Running the race

Thursday, July 24, 2014

Arab pastor on Gaza

Looking at Hinduism

On the one hand there's the abstract, textbook, sugar-coated Hinduism pedaled by academic popularizers like Michael Sudduth. On the other hand, there's the Hinduism that Christian missionaries actually encounter:

Irony alert

Moral Irony: In the ancient world, the Romans reviled Christians for rumors about orgies and killing their young. In the modern world, western Secularists revile Christians for refusing to hold orgies and for refusing to kill their young.

Stop defending police when police stop defending us

Lord and God

Literary intercalation

John's literary strategy is intercalation. He will interrupt the story of the Woman and the Dragon by intercalating a totally different story. 
One can note how the millennial reign is intercalated between binding and loosing episodes in 20:1-3 and 20:7-15. This literary construction is similar to Michael's war with the Dragon intercalated into the story of the Woman and the Dragon (12:7-12). Gerald L. Stevens, Revelation: The Past and Future of John's Apocalypse (Pickwick Publications, 2014), 424, 509. 

This analysis undermines the view that these are sequential events.

Proportional force

Critics of Israel urge Israel to exercise "restraint." To that I'd make a couple of observations:

i) In just war theory, there's the principle of proportionality. However, that doesn't mean you should use the same amount of force as the enemy. Rather, the means should be proportionate to the goal. Don't use force far in excess of what's needed to secure the strategic objective.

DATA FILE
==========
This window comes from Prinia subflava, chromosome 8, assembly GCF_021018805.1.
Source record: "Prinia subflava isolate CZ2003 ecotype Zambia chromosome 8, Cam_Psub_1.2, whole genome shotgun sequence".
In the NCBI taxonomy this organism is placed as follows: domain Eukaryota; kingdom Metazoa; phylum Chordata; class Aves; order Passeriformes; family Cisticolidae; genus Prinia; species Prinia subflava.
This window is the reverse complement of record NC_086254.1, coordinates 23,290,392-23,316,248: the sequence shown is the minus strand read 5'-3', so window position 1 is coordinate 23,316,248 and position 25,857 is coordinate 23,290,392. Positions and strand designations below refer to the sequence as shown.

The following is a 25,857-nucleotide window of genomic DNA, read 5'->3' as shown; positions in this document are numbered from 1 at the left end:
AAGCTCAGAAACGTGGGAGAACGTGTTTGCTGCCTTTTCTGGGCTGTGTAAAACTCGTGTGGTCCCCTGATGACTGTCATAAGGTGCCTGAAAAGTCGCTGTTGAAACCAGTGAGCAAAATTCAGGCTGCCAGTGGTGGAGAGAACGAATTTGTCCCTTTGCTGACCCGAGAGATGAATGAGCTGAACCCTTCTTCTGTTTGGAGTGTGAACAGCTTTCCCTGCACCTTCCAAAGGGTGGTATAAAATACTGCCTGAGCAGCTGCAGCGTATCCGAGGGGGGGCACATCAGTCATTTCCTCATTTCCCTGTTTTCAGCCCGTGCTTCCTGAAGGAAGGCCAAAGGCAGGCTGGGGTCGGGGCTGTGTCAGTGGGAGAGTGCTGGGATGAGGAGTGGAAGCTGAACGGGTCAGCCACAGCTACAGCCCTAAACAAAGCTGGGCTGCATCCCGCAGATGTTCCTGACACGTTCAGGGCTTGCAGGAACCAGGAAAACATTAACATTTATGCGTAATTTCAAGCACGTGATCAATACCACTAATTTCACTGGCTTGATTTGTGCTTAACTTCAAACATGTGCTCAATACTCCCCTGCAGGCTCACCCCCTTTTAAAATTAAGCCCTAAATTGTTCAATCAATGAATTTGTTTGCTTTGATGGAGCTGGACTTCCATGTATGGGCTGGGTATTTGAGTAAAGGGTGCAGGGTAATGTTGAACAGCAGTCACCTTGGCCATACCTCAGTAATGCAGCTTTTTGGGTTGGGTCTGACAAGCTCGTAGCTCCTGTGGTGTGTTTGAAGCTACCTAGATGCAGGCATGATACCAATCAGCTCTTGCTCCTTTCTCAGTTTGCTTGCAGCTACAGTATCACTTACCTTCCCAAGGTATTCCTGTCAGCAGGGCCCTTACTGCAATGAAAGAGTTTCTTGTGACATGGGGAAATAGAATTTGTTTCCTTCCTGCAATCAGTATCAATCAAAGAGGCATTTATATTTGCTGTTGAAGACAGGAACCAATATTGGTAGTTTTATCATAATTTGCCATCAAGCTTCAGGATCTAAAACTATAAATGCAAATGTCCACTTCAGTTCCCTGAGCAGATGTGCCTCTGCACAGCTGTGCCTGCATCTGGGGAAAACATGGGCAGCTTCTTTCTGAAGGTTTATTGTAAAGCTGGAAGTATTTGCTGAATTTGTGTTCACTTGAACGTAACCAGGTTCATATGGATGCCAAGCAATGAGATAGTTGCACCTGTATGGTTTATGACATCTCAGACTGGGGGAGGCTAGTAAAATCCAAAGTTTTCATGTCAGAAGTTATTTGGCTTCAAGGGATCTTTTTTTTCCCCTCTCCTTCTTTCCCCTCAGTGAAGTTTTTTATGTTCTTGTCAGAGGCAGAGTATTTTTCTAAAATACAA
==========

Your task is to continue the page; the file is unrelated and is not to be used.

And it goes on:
But war isn't a sport, as if you should give the enemy a fair chance of beating you. 

Imagine if two men, wielding baseball bats, break into your own at night and threaten your family. Are you supposed to defend yourself with a baseball bat, or reach for a gun (assuming you have a gun)? You're hardly obligated to be "fair" to the assailants by using the same weaponry. 

ii) "Restraint" assumes your enemy is prepared to give in. If, on the other hand, you have a fanatical, implacable foe who will fight to the last drop of blood, then the enemy  doesn't allow you to exercise restraint. He's forcing your hand. 

Impending persecution

When Christian social critics warn about the impending persecution of Christians in America, there are fellow Christians who think it's insightful to remark Christian Americans have nothing to complain about. We don't know what real persecution is. Just compare what passes for "persecution" here with what Christians face in the Muslim world.

But that completely misses the point. The purpose of this warning is to take precautionary measures to forestall that very development. If you wait until it gets really bad, then it's probably too late to reverse it. Yes, no doubt things could get far worse for Christian Americans. And dismissing that concern pretty much ensures that it will happen. Some Christians can't see three feet ahead of them. They just wait for things to befall them. If you wait for the volcano to erupt before you evacuate, there's no time to escape the pyroclastic flow

Sinless shame

I left a comment on this post:

This illustrates a fundamental distinction (of which there are many) between Christianity and Islam. Islam lacks a concept of sin. Rather, it has a concept of shame. 
That's why we see this perverse logic of executing the victim. It doesn't see this as an issue of sin, or even a moral issue. 

Israel's conundrum

The modern state of Israel is in a bind. Barring divine intervention, the conumdrum seems to be insoluble. Will Israel survive? This may be an empirical test of Dispensational hermeneutics.